What America lacks today, in other words, is a judicial philosophy that can mediate the usual theories advanced on the left and the right. This absence might be every bit as much of a problem for our legal culture and legal system as the absence of centrist judges. Or, rather, it might be the underlying problem altogether. For without a compelling philosophy of judicial moderation, what hope is there for the reemergence of judicial moderates?

And from later on:

The year 2020 will long be remembered as a year of tragic and unparalleled adversity, from the onset of the deadly global pandemic, to glaring reminders of society-wide racial injustice, to Donald Trump’s ill-fated effort to steal the election. But even as we grieved, worried, and mobilized for change, something encouraging happened, unexpectedly, at the Supreme Court: The justices stumbled onto the beginnings of a compelling theory of judicial moderation.

It started last summer, at the end of one of the most monumental terms in recent history. Over a 25-day sprint, the Court handed down high-profile opinions concerning the rights of LGBTQ workers; the fate of hundreds of thousands of undocumented immigrants who had been brought to America as small children; impassioned efforts to obtain Trump’s private financial records; a controversial Louisiana abortion regulation; religious-school vouchers; and whether much of eastern Oklahoma remains an Indian reservation.

These cases raised genuinely difficult legal questions with enormous stakes. And in all of them, the Court’s decisions followed an intriguing logic. Rather than resting solely on some highly debatable conclusion as to a one-and-only “correct” meaning of the law—whether rooted in arguments over original meaning or in evolving precedent or societal values—the Court justified its rulings by pointing to an additional rationale: the goal of minimizing the harm of its decisions. The Court did so in a particular way—by identifying and ruling against the side with the greatest ability to avoid the harm it would suffer in defeat. (I’ve previously called this the “least harm principle.”)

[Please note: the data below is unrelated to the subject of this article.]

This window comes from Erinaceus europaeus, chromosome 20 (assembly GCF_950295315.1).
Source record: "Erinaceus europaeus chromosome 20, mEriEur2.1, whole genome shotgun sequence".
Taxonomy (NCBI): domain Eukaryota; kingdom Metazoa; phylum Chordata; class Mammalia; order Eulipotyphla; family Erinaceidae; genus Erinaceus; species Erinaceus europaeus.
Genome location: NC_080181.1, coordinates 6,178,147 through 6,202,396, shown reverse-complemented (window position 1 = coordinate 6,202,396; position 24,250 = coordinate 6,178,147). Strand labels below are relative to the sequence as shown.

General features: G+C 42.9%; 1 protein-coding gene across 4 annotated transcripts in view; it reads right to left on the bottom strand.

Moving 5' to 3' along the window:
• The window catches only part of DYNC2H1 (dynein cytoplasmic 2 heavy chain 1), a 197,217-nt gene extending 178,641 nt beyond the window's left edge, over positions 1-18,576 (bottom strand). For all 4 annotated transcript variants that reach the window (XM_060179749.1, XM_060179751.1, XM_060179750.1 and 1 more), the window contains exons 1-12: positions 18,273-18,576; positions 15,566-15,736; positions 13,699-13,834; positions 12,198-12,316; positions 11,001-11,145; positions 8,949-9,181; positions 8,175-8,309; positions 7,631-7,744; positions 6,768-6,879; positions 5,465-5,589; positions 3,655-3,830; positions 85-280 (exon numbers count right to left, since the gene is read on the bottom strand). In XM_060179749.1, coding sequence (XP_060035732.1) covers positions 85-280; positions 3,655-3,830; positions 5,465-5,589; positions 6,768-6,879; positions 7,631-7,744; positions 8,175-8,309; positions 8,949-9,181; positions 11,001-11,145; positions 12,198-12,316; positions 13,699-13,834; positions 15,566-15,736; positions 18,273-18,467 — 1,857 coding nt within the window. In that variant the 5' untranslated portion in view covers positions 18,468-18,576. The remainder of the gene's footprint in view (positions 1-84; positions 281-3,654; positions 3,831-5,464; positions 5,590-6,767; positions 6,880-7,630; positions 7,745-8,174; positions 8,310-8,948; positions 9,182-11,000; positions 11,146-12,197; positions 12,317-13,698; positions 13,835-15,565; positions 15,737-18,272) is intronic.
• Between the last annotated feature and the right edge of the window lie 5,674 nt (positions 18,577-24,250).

I suspect, though, that the "least harm principle," at least in the hands of liberal judges or law professors, mostly yields liberal results (making it, of course, not a middle ground but repackaged liberal living constitutionalism).  But Professor Tang is mistaken in thinking that originalism and (liberal) living constitutionalism are the relevant poles.  As I've argued before, originalism is actually the middle ground between conservative living constitutionalism and liberal living constitutionalism, yielding conservative results sometimes and liberal results (or intermediate results) other times.  See, e.g., here (and also here and here).